We are witnessing ruination of Whalley

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I was among those who sat glum-faced in the public gallery l as the planning committee granted approval for CEG to build another 260 houses in our lovely village (at Lawsonsteads, Whalley).

Several councillors made the point there was no valid planning reason they could think of which would warrant refusal. Of course there wasn’t; the Government’s planning rules are skewed so heavily in favour of developers that although resistance might make us feel better, it is almost futile.

Some assured us this latest Lawsonsteads application is somehow better than the previous ones – in rather the same way as someone might describe diphtheria as being better than tuberculosis.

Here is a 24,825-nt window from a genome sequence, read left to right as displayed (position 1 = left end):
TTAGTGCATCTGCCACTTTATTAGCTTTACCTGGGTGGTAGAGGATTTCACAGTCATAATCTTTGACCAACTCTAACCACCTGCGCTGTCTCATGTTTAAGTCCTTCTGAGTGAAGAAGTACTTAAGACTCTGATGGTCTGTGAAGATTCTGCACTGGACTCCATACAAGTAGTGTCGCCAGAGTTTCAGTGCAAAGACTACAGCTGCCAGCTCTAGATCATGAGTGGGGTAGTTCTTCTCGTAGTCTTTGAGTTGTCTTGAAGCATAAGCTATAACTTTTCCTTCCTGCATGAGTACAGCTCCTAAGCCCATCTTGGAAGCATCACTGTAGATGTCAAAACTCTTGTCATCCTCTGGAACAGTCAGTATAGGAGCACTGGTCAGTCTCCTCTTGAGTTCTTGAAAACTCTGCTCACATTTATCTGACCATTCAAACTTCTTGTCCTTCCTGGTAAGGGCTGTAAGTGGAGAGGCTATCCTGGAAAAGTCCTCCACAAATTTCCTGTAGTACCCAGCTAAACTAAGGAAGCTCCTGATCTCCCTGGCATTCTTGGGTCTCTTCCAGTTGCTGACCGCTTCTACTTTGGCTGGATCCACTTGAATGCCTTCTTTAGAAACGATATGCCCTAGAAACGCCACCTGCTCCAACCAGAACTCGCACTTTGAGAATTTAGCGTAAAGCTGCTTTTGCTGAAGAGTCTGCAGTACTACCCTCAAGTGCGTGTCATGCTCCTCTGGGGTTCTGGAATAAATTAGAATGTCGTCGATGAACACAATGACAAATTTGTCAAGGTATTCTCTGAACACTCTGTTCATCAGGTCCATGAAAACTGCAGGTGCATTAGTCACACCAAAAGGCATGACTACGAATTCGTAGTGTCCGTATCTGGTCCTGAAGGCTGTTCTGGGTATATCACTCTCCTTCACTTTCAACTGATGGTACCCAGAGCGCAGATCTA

Vociferous local opposition to the building of over 600 new houses on Whalley’s green fields counts for nothing. The greater say in local planning decisions we were promised by politicians has failed to materialise.

The Government has spoiled Whalley, just as it is spoiling hundreds of other attractive villages throughout the country. That any political party would choose to alienate such vast numbers of its natural supporters truly beggars belief.

Of course, this is not the end. Sniffing along the trail of the extra 600 houses, 1,300 cars and two thousand people will come yet more slithery, objectionable opportunists from far away. Planning officers will tell us there are no valid reasons to refuse consent for a supermarket and some bland national identikit retail chain outlets. Ironically though, they will have to provide car parking.

Those of us who have known and loved Whalley village before its ruination will survey the sprawl with seething indignation.

Blinking back the tears, we might be heard to whisper: “When I first lived here, these were all fields.”

Ivan Hargreaves,

King Street, Whalley